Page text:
James Madison, Jr. (March 16, 1751 – June 28, 1836) was an American politician and political philosopher who served as the fourth President of the United States (1809–1817) and is considered one of the Founding Fathers of the United States.
He was the principal author of the United States Constitution, and is often called the "Father of the Constitution". In 1788, he wrote over a third of the Federalist Papers, the most influential commentary on the Constitution. The first president to have served in the United States Congress, he was a leader in the 1st United States Congress, drafting many basic laws, and was responsible for the first ten amendments to the Constitution and thus is also known as the "Father of the Bill of Rights". As a political theorist, Madison's most distinctive belief was that the new republic needed checks and balances to protect individual rights from the tyranny of the majority.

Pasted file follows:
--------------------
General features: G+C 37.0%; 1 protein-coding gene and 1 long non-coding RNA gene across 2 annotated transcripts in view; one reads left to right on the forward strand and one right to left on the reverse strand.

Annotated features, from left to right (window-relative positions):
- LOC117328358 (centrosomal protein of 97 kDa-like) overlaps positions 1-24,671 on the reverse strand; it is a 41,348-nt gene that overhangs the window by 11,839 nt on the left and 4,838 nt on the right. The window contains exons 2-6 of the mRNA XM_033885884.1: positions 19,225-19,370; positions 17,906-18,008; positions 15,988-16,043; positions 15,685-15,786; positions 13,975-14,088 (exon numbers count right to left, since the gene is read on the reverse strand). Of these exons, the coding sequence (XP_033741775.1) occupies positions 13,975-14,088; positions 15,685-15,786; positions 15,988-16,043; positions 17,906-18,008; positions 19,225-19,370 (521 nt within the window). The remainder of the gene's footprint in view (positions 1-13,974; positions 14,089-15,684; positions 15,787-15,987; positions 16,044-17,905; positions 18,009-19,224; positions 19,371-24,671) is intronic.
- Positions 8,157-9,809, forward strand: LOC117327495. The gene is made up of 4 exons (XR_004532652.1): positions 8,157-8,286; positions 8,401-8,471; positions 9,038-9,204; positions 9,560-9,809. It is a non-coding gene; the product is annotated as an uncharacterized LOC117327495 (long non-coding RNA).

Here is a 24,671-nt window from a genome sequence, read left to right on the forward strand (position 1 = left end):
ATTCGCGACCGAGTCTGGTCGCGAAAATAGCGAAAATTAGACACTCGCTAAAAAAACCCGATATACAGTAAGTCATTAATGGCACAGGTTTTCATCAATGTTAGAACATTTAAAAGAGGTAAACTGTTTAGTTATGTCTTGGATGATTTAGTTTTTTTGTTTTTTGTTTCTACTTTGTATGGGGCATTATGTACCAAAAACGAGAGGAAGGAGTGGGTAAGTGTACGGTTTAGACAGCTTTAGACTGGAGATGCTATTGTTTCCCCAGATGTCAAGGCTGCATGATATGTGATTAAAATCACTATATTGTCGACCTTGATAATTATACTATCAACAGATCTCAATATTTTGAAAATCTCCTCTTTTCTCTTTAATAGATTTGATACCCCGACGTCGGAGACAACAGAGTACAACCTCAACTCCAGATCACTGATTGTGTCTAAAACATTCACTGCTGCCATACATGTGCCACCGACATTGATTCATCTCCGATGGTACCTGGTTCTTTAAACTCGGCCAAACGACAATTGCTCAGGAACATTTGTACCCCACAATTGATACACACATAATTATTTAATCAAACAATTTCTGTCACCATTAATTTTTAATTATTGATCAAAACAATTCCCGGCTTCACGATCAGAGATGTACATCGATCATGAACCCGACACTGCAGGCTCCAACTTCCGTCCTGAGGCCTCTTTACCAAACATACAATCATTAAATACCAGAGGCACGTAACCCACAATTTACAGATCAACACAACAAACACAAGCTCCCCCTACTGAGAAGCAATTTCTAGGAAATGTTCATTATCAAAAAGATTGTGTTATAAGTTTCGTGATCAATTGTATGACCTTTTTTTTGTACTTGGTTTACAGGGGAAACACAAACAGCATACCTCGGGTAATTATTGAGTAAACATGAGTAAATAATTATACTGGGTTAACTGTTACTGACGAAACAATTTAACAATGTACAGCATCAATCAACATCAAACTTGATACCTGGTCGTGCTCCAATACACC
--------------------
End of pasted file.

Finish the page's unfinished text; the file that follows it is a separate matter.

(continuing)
As leader in the House of Representatives, Madison worked closely with President George Washington to organize the new federal government. Breaking with Treasury Secretary Alexander Hamilton in 1791, Madison and Thomas Jefferson organized what they called the Republican Party (later called the Democratic-Republican Party) in opposition to key policies of the Federalists, especially the national bank and the Jay Treaty. He secretly co-authored, along with Thomas Jefferson, the Kentucky and Virginia Resolutions in 1798 to protest the Alien and Sedition Acts.
As Jefferson's Secretary of State (1801–1809), Madison supervised the Louisiana Purchase, doubling the nation's size, and sponsored the ill-fated Embargo Act of 1807. As president, he led the poorly prepared nation into the War of 1812 against Great Britain. A series of disasters at the beginning of the war damaged his reputation, but by 1814–15 American forces repulsed major British invasions, the Federalist opposition fell into disarray, and Americans felt triumphant at the end of the war despite its ending in stalemate for both sides. During and after the war, Madison reversed many of his positions. By 1815, he supported the creation of the second National Bank, a strong military, and a high tariff to protect the new factories opened during the war.